Richard Bates Jr. (Suburban Gothic) wrote and directed a feature film based on his own 2008 short film of the same name, making this his first feature film. Excision. A story of a teenage student who wants to be a surgeon, on its surface it sounds like a fairly normal, run of the mill, horror film, but it’s far from it. It’s a nightmare in suburbia through the eyes, and hands, of a disturbed teenage girl.
Pauline (AnnaLynne McCord) is an eighteen year old high school student who struggles to fit in due to her unkempt look and hostile nature. She is prone to dreams (or well-received nightmares perhaps) related to her delusional aspirations to be a top surgeon when she gets older. She appears to be sexually aroused by the dreams, many of which include surgical operations, blood and entrails, even her own severed head licking its lips. Her sister, Grace (Ariel Winter) has Cystic Fibrosis and requires regular care. Paulines’ mother, Phyllis (Traci Lords) is overbearing and forceful, showing borderline disgust, and sometimes out-and-out disappointment in Pauline and her obscure behaviour and way she carries herself. Her attempts to “straighten” her eldest daughter out, such as therapy and attending a cotillion, fall flat, causing her to become angrier and more conflicted regarding her relationship with her. Bob, the father, seems to just want a quiet life and doesn’t speak up unless pushed or unless his wife tells him to. With her peers at school judgingly laughing at her and her parents pushing her into avenues she doesn’t want to go down, Pauline’s plan comes to fruition in a shocking and gory final act.
I went into Excision knowing little about it, and I think that helped my enjoyment of the film. The cast are really good, and I was surprised at how convincing Traci Lords was at playing the hypercritical and pushy mother, Phyllis. She showed layers and a seething and boiling anger beneath her surface that I hadn’t expected to see. McCord (The Haunting of Molly Hartley), as lead character Pauline, was a joy too. A pretty actress who carries herself with femininity, she became the masculine, unhinged and delusional character and I thought she carried the film on her shoulders. The scenes in which she was plotting and thinking about her actions were great, showing a madness behind her eyes. There was plenty of surprising appearances in here too, with names like Malcolm McDowell (A Clockwork Orange), Matthew Gray Gubler (Criminal Minds), John Waters (Hairspray), Marlee Matlin (Children of a Lesser God) and Ray Wise (Robocop) among others joining in the bizarro-fun. Roger Bart (Hostel II), as Pauline’s father Bob, and Ariel Winter (Modern Family) as her sister, Grace, brought some much-needed normality to the story, and characters for the surreal-minded Pauline to work off. Her bond with Grace is something vital to the story too, and was an element I would have liked to have seen explored more.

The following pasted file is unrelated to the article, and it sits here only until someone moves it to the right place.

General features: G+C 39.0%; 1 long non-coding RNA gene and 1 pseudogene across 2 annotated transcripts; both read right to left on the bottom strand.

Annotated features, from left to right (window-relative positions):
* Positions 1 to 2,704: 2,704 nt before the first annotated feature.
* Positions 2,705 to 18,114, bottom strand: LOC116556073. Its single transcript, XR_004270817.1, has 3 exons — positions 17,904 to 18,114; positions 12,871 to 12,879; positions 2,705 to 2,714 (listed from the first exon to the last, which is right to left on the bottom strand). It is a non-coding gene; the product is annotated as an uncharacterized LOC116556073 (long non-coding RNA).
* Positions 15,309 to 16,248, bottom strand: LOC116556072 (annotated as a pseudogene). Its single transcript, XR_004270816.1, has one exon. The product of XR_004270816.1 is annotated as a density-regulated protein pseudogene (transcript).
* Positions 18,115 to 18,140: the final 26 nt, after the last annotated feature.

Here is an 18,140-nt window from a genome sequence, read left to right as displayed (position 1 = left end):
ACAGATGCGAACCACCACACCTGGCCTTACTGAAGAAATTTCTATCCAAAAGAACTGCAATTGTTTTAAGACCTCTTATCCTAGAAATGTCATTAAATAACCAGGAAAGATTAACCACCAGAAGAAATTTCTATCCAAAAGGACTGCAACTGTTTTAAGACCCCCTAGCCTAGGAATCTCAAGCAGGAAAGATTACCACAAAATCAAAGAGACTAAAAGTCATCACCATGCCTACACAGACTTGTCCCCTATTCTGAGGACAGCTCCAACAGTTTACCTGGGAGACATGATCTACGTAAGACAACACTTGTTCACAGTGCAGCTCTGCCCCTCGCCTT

It is a short movie, at only 80 minutes, and I thought a lot more could have been done, especially if the running time had been extended by a half hour. There seemed to be a promise made, silently, as the film progressed, that things were going to get much weirder, darker and more surreal. While the dream-sequences from Pauline are bizarre and nightmarish, they aren’t nearly as regular as I’d expected. I think perhaps my expectations for surrealism were a little high, because while I had a lot of fun with the film, and it is darkly-peculiar, I thought it would be much more out-there than it ended up being. Still, don’t let my personal expectations lead you to believe that I didn’t enjoy the film, because I did, and I found it to be a fresh, original and interesting horror title that outshines many of the modern horror films I’ve watched in recent weeks. Traci Lords, and AnnaLynne McCord, stole the show, their performances making the film as good as it is and leaving a lasting impression along the way.
Writer and director, Bates Jr., did a fine job, and the film looks very nice thanks to the confident and clean cinematography from Itay Gross (Marzipan Flowers). For me, this is one I would recommend to those who are interested in something different, but aren’t going to expect the world from it. Sure, there are stranger films out there, gorier ones, and ones that will shock for real, and while this isn’t necessarily among them, it is still a really well done movie that does the horror genre proud.
Excision is available to watch on Netflix Streaming (UK), now.